Vinales, Cuba – Valle de Vinales and Cuevas del Indio

The Vinales Valley (so far, my favorite part of Cuba!) is a UNESCO World Heritage Site, consisting of a series of interconnected, narrow valleys with scenery that is simply magnificent!  It is here, in the red, fertile soil and deep green fields (vegas) that some of the world’s finest tobacco is grown.  Peasant farmers tend the fields, dressed in army fatigues or white linens and straw hats.  There’s no serious machinery to help with their work, just traditional, oxen  drawn wooden plows.  Many of these farmers own their land.  They do, however, have to sell their crop to the government at a fixed rate.

Rest Stop in Pinar del Rio

The farmers welcome visitors to freely enter into their vegas and curing sheds to talk to them about the basics of tobacco farming.  They’ll even share the fruit from their fruit trees with you! Palm trees, banana trees and orange trees dot the scenes, and chickens, cattle, pigs and horses roam about the fields.  The valley is perfect for hiking, but do take a guide if you opt to scale a mogote (tall, conical mountains that add to the region’s beauty).  The views of the valley are best at dusk and dawn when the natural light is enhanced by the dimly lit lanterns of the thatched huts.

While there are several national monuments to visit in Vinales, we spent time at the breath-taking Cuevo del Indio (Indian Caves).  These underground caves are filled with interesting stalactites and stalagmites, and in places, reaches a height of 300 feet.  The cave is well-developed for tourists, complete with lights and a boat tour.  The entry fee is 5 CUC (about 5 USD).

Steps to Cueva del Indio



Inside Cueva del Indio

Just before entering the cave, I tried the Guayabita del Pinar rum, mixed with fresh sugar cane and lemon. Delish!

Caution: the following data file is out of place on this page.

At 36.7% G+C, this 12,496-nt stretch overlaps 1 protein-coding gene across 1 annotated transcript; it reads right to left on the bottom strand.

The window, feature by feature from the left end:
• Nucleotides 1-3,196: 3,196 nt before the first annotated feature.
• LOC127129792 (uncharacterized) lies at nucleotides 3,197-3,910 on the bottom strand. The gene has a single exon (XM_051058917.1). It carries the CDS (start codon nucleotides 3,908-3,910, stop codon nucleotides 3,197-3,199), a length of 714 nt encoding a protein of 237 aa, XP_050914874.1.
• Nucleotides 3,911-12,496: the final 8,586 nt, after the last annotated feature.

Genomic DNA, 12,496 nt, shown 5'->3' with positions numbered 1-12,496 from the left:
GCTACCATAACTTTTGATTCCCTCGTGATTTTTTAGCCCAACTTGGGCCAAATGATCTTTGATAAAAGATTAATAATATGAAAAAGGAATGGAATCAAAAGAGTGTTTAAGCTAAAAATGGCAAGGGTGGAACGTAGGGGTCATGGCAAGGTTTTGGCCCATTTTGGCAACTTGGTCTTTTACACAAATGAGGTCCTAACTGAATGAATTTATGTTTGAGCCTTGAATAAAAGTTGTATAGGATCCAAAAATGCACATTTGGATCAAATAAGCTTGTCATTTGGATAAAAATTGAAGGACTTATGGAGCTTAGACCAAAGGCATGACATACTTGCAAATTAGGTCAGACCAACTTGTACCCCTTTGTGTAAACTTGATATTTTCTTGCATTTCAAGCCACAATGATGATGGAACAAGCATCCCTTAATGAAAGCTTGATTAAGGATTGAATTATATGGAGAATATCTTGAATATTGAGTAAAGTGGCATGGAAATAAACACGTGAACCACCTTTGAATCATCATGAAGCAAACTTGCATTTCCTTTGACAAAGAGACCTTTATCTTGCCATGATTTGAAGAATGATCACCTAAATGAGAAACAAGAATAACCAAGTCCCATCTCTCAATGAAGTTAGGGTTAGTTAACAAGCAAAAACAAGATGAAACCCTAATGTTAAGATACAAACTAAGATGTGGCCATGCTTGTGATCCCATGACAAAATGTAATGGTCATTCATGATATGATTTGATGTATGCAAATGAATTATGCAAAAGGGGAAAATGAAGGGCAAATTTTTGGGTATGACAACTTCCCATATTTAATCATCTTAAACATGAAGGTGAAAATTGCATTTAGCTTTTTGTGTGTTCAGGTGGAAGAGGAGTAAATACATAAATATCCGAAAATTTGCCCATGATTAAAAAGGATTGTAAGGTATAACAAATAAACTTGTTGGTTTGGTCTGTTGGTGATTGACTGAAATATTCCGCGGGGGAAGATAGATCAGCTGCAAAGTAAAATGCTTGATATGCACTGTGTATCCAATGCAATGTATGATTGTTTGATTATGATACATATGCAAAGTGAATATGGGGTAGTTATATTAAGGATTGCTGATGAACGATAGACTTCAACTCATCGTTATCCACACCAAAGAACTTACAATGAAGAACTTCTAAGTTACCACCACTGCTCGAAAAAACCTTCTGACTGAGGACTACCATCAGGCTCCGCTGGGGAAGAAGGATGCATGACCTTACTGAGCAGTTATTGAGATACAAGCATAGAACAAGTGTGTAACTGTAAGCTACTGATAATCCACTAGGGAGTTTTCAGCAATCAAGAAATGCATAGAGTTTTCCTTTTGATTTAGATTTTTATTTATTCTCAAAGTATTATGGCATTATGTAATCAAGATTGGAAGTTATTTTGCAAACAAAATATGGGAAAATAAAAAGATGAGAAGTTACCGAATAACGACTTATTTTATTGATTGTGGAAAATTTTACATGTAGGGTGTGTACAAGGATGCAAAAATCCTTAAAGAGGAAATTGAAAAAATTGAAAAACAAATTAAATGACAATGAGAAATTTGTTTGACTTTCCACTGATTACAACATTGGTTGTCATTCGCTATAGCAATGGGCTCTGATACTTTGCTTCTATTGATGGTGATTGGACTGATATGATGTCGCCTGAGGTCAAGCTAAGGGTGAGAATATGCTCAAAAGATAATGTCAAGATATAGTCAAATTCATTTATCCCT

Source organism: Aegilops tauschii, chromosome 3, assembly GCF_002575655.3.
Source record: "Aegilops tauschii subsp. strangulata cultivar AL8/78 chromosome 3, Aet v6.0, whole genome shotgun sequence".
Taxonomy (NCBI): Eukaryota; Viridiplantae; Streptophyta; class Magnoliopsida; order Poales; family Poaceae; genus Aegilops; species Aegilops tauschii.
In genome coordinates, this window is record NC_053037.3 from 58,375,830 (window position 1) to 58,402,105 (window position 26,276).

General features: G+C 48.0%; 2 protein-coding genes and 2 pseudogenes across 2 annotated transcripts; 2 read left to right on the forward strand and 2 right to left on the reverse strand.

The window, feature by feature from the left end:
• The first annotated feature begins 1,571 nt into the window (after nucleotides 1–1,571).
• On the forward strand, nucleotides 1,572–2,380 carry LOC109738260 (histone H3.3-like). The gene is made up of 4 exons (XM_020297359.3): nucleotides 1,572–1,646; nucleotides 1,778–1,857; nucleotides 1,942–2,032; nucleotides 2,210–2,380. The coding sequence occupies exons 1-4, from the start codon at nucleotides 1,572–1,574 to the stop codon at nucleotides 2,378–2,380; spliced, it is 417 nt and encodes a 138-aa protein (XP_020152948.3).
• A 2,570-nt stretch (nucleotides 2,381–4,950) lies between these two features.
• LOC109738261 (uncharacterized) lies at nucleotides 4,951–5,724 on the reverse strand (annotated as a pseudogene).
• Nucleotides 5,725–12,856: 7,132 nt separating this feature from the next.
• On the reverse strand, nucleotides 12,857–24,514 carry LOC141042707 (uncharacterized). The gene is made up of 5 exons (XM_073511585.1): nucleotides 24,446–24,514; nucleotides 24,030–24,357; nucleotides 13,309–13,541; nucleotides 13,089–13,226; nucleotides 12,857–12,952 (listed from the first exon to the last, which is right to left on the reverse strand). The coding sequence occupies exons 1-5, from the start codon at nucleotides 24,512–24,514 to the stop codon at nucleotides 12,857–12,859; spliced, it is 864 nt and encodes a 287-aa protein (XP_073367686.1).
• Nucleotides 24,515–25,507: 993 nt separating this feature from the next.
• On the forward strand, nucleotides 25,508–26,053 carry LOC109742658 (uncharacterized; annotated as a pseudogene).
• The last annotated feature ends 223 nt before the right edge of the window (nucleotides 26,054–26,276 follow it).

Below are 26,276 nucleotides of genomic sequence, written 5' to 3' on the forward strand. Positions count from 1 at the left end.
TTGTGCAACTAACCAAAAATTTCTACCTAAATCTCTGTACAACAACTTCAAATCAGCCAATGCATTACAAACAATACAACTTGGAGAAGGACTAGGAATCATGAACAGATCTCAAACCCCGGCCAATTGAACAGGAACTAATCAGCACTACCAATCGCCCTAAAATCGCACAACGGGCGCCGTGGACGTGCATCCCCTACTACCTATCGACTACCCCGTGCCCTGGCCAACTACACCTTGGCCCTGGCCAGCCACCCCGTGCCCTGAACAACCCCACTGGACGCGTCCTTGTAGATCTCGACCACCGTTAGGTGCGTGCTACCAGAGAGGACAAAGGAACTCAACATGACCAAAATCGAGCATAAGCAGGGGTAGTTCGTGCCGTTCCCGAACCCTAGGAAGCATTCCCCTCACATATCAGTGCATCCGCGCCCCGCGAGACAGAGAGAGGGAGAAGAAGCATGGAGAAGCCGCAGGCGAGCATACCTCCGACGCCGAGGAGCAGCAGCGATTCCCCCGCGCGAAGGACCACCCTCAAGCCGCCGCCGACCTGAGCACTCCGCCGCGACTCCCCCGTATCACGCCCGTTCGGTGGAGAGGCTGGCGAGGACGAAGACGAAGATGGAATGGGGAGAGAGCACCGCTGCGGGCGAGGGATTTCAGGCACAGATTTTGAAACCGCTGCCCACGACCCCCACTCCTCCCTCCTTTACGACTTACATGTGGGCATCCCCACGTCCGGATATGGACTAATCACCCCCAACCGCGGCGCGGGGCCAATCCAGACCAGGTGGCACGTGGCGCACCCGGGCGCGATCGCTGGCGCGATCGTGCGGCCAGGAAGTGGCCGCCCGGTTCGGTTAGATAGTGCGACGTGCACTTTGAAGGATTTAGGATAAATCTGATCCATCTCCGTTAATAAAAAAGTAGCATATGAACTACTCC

If you’d like to stay over a couple of nights instead of taking a day trip to the region, there are hotels and lovely guest houses to accommodate you.  The people, the food and scenery are some that I will not soon forget.

One of several lodging options in Pinar del Rio/Vinales region

Vinales, Cuba – Tobacco Route

Our day 2 in Cuba was my favorite.  It was a very, very long day.  The car ride from Havana to the province of Pinar del Rio was about 4 hours.  Our driver/guide, Jorge, was awesome!  He was an English Professor before joining the tourism industry.  With such a large amount of professors (and doctors, nurses and lawyers!) in Cuba, the salary for the profession is so low these days that it’s forcing those who are able to look elsewhere for career options.  After working for an international cruise line for a few years and traveling to more countries than I’ve ever dreamed of, Jorge was able to purchase a car with some of his savings and start his own business as a tour driver.  We were told by a few budding entrepreneurs that about 5 years ago President Castro realized that on some jobs there were close 20 people doing the job of one person,  he made sweeping lay-offs, and the government began to allow more and more Cubans to start their own businesses.  Of course, a pretty large portion of their earnings go to the government (taxes?), but it’s a start.

Farm Owner/Host



Jorge Tour Guide/Driver

Having Jorge as a guide was such a pleasure.  While he is from Havana, he knows Vinales Valley very well.  He also loves visiting with his family whenever he can.  It was he and his wife’s 13th wedding anniversary the weekend after our day trip there, and he told us that he’d planned to go back with his family for a couple of days.  Jorge’s English was excellent (former English professor), so he was able to explain a lot about the region to us, and to answer the million questions that I had.  With such an action-packed day, this post will focus on the tobacco farm (la finca).